Admin readdresses new code

Published 10:14 pm Tuesday, March 6, 2012

School administrators have changed course on a student dress code policy that caused a stir when it was proposed last month.

The School Board could vote on the new code on Thursday. As it was originally written, it would have prevented students from wearing clothing “not in keeping with a student’s gender.”

That language — though only a small part of the code, which also prohibits short skirts, ripped or sagging pants, revealing shirts and other clothing deemed inappropriate — caused backlash from civil rights groups who said it took away students’ right of expression and others who just felt it was a distraction from larger issues like the budget.

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In a letter sent last month, the American Civil Liberties Union of Virginia said the policy was unlawful, unconstitutionally vague and “a virtual invitation to litigation.”

The school division has put forth different wording based on the reaction of School Board members last month. The new version includes no reference to gender.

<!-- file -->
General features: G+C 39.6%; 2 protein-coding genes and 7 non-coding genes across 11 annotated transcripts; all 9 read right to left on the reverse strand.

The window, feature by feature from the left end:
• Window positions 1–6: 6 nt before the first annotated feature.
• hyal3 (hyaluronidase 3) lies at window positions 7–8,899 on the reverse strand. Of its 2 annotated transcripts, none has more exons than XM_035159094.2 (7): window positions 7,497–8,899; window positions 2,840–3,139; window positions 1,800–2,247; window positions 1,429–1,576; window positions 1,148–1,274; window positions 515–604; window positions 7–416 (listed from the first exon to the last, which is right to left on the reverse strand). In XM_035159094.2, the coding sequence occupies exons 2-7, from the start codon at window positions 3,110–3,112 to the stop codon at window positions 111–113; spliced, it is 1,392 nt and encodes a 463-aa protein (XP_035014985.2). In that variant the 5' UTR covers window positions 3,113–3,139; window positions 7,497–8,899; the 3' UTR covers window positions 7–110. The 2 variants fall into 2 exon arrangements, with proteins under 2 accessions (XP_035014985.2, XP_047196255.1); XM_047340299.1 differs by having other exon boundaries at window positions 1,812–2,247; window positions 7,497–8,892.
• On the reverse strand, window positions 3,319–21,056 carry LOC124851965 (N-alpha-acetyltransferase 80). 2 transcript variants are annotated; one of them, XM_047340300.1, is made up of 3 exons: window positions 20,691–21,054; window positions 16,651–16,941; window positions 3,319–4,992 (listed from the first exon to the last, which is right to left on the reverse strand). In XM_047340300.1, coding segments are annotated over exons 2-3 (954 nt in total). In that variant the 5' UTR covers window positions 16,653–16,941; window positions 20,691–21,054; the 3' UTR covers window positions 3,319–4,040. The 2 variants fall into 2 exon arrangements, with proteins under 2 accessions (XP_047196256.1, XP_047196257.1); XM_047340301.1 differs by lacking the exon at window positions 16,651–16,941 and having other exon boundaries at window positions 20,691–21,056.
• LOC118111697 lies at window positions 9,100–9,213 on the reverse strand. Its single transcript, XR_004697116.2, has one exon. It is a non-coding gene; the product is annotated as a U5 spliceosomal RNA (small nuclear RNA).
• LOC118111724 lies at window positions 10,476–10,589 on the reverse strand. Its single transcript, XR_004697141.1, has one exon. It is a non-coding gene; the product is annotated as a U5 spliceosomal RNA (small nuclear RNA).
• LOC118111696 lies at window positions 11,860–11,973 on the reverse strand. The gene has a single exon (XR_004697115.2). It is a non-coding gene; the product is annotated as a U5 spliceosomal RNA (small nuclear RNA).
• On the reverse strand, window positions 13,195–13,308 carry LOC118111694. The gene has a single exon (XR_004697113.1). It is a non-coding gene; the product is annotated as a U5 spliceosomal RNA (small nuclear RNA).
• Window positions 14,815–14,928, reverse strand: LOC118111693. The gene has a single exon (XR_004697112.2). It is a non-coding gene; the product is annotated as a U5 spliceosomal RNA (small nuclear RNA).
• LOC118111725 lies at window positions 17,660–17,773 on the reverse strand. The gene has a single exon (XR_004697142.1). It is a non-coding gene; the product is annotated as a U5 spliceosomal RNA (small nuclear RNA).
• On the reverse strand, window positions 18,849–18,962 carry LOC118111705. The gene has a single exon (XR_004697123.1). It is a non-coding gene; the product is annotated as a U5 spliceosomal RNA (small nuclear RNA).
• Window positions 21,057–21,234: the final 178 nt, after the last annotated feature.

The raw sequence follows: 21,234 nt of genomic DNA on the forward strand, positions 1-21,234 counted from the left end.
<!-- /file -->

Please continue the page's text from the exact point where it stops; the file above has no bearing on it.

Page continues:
School Board Vice Chair Thelma Hinton, who lobbied for the original wording, said she feels the policy has been “melted down.” She first raised the issue last year based on complaints she had heard about boys wearing dresses and makeup at one of the city’s high schools.

She contended that her concern was about safety, because the boys reportedly did not use the student restrooms for fear of being beaten.

“My concern is, are we putting them in danger to some degree,” she said Tuesday. “My concern was the safety issue.”

According to the letter from the ACLU, schools are liable for allowing students to be harassed based on gender perceptions.

Hinton said she intends to raise some questions with the School Board attorney during Thursday’s meeting.

“We’ve got to face the issue,” she said. “Is it that individuals have a right to do freedom of expression? People can be whatever they want to be, but what really are the policies?”

The new proposed dress code would require principals to document, in writing, that certain clothing is causing a substantial disruption, distraction or health concern. Only after it is documented could the clothing be banned.

“This policy is dancing around it,” Hinton said. “If we rubber-stamp something, then we’ll be back at square one again. I have some tough questions that I need to know.”

The meeting begins at 7 p.m. Thursday in City Council chambers, 441 Market St. It also includes a public hearing and discussion on the budget.